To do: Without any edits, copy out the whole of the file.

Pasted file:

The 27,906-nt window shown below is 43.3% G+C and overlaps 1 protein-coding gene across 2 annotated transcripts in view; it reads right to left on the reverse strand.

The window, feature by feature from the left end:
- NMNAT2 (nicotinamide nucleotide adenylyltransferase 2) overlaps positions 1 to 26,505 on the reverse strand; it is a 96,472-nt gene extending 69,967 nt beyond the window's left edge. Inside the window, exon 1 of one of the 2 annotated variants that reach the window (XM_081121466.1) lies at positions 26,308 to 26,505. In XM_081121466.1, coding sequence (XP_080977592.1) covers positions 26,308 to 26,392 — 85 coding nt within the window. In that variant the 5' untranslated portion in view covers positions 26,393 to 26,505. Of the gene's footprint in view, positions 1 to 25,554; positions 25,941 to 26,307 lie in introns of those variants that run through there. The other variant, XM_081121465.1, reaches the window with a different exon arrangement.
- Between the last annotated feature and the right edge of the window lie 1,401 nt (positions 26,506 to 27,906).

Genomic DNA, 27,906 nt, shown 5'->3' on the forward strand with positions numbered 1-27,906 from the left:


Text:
The 27,906-nt window shown below is 43.3% G+C and overlaps 1 protein-coding gene across 2 annotated transcripts in view; it reads right to left on the reverse strand.

The window, feature by feature from the left end:
- NMNAT2 (nicotinamide nucleotide adenylyltransferase 2) overlaps positions 1 to 26,505 on the reverse strand; it is a 96,472-nt gene extending 69,967 nt beyond the window's left edge. Inside the window, exon 1 of one of the 2 annotated variants that reach the window (XM_081121466.1) lies at positions 26,308 to 26,505. In XM_081121466.1, coding sequence (XP_080977592.1) covers positions 26,308 to 26,392 — 85 coding nt within the window. In that variant the 5' untranslated portion in view covers positions 26,393 to 26,505. Of the gene's footprint in view, positions 1 to 25,554; positions 25,941 to 26,307 lie in introns of those variants that run through there. The other variant, XM_081121465.1, reaches the window with a different exon arrangement.
- Between the last annotated feature and the right edge of the window lie 1,401 nt (positions 26,506 to 27,906).

Genomic DNA, 27,906 nt, shown 5'->3' on the forward strand with positions numbered 1-27,906 from the left: